So I’m listening to Ray Davies:
“Things are going to change, this is the morning after. . .
“Morality kicks in. . . .
“The morning after gets up from the floor. . .to do it all again. . . .”
And I’m remembering how many of my own mornings after, when I painfully remember the night before—not merely the pain that is physically wracking, the nauseous remembrance of drinks past, of too many cigarettes, too little food—but of the asinine things said, did, the sorts of things that the spinning bed didn’t make go away when all of the other stuff was made to disappear.
“Things Are Going To Change.” Right.
So here it is, the first solo album. But honestly: Is there a Kinks album that isn’t, in effect, a Ray Davies album?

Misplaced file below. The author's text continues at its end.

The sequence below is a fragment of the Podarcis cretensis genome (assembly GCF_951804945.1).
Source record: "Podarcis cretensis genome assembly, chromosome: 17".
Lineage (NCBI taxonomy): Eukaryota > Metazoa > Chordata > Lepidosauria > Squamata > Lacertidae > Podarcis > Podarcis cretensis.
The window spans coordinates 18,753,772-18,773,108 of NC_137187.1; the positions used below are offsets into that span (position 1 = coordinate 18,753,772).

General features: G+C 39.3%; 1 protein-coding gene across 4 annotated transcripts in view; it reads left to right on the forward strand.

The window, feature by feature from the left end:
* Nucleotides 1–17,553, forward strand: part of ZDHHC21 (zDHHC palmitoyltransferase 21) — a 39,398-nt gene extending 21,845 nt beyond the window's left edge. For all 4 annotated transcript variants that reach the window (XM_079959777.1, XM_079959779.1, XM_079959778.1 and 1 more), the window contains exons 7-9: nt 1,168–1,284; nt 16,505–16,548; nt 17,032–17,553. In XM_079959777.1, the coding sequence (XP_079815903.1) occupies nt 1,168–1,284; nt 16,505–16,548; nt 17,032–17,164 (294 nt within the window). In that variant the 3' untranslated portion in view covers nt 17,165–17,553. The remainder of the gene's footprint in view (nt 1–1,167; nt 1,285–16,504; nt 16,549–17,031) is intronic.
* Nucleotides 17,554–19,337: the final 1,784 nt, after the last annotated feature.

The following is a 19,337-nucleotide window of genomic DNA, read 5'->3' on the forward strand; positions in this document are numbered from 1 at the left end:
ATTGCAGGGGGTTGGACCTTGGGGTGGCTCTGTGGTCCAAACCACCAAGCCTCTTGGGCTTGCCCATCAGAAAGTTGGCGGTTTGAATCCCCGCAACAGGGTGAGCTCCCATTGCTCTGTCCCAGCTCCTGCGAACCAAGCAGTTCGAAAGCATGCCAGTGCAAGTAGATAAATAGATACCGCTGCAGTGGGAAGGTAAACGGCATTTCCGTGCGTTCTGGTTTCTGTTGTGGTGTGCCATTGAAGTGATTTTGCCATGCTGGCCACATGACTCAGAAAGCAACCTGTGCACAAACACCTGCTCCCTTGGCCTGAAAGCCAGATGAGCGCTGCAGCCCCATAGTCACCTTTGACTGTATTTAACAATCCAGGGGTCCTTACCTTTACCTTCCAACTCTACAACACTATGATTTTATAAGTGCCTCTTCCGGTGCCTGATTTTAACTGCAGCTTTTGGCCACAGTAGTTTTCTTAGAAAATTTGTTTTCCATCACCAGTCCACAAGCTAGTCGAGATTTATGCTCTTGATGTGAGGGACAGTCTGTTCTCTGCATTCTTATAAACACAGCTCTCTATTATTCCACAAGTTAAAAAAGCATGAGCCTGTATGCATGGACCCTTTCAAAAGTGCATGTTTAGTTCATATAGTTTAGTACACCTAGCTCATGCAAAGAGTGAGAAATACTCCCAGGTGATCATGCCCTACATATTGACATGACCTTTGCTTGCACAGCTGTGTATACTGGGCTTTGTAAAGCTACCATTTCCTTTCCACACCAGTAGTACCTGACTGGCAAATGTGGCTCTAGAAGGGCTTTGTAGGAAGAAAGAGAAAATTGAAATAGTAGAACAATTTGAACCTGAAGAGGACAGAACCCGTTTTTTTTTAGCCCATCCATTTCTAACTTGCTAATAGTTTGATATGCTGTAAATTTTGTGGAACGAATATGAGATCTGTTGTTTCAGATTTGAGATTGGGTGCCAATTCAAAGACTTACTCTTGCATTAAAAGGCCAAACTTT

And then there are those questions that come up, like: How come the Kinks seem to have been somewhere back in a tent or something when the British Invasion occurred? Or: Didn’t they do that novelty song, “Lola”, or was that Ray Stevens?
None of that matters. Other People’s Lives does matter, at least for those who are interested in hearing well-composed, well-written songs by someone who has undoubtedly spent more than his fair share of time in situations where morality kicks in, and he honestly is bothered by it. There is a certain authenticity here, artful, but not artificial. Sincere but not saccharine.
Davies has been on stage for a long, long time. But oddly enough, unlike the recent work of some of his erstwhile peers, there is an immediacy and freshness to this, there remains the sense of the wonder of the quotidian that makes some of his best work what it is.
“To do it all again.”